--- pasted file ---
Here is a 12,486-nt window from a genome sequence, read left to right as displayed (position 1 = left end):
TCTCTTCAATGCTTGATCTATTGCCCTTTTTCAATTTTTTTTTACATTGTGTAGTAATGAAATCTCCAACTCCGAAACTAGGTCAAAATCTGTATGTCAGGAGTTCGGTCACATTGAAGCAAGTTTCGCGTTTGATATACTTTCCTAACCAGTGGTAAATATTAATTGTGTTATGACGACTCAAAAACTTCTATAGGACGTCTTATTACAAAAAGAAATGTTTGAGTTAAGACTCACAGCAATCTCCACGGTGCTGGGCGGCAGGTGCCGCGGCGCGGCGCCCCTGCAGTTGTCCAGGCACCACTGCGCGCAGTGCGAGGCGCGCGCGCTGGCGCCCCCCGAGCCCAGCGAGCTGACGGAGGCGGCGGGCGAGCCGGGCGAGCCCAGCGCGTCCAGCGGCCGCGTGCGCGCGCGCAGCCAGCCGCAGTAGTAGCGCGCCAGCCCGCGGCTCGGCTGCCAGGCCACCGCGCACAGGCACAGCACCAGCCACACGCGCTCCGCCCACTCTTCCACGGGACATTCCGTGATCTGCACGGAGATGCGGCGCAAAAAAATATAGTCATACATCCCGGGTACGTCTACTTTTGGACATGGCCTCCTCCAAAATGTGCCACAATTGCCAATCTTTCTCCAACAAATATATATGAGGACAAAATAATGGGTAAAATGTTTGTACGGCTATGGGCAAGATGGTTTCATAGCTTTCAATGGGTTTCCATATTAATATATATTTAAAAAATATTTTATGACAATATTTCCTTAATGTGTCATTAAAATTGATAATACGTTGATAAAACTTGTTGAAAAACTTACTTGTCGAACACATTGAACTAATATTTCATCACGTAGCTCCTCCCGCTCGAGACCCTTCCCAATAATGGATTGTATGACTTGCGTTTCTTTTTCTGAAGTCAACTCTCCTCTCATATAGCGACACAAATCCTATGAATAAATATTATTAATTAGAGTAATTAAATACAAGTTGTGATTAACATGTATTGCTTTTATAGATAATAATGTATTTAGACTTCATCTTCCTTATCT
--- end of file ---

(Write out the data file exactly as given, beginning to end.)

Here is a 12,486-nt window from a genome sequence, read left to right as displayed (position 1 = left end):
TCTCTTCAATGCTTGATCTATTGCCCTTTTTCAATTTTTTTTTACATTGTGTAGTAATGAAATCTCCAACTCCGAAACTAGGTCAAAATCTGTATGTCAGGAGTTCGGTCACATTGAAGCAAGTTTCGCGTTTGATATACTTTCCTAACCAGTGGTAAATATTAATTGTGTTATGACGACTCAAAAACTTCTATAGGACGTCTTATTACAAAAAGAAATGTTTGAGTTAAGACTCACAGCAATCTCCACGGTGCTGGGCGGCAGGTGCCGCGGCGCGGCGCCCCTGCAGTTGTCCAGGCACCACTGCGCGCAGTGCGAGGCGCGCGCGCTGGCGCCCCCCGAGCCCAGCGAGCTGACGGAGGCGGCGGGCGAGCCGGGCGAGCCCAGCGCGTCCAGCGGCCGCGTGCGCGCGCGCAGCCAGCCGCAGTAGTAGCGCGCCAGCCCGCGGCTCGGCTGCCAGGCCACCGCGCACAGGCACAGCACCAGCCACACGCGCTCCGCCCACTCTTCCACGGGACATTCCGTGATCTGCACGGAGATGCGGCGCAAAAAAATATAGTCATACATCCCGGGTACGTCTACTTTTGGACATGGCCTCCTCCAAAATGTGCCACAATTGCCAATCTTTCTCCAACAAATATATATGAGGACAAAATAATGGGTAAAATGTTTGTACGGCTATGGGCAAGATGGTTTCATAGCTTTCAATGGGTTTCCATATTAATATATATTTAAAAAATATTTTATGACAATATTTCCTTAATGTGTCATTAAAATTGATAATACGTTGATAAAACTTGTTGAAAAACTTACTTGTCGAACACATTGAACTAATATTTCATCACGTAGCTCCTCCCGCTCGAGACCCTTCCCAATAATGGATTGTATGACTTGCGTTTCTTTTTCTGAAGTCAACTCTCCTCTCATATAGCGACACAAATCCTATGAATAAATATTATTAATTAGAGTAATTAAATACAAGTTGTGATTAACATGTATTGCTTTTATAGATAATAATGTATTTAGACTTCATCTTCCTTATCT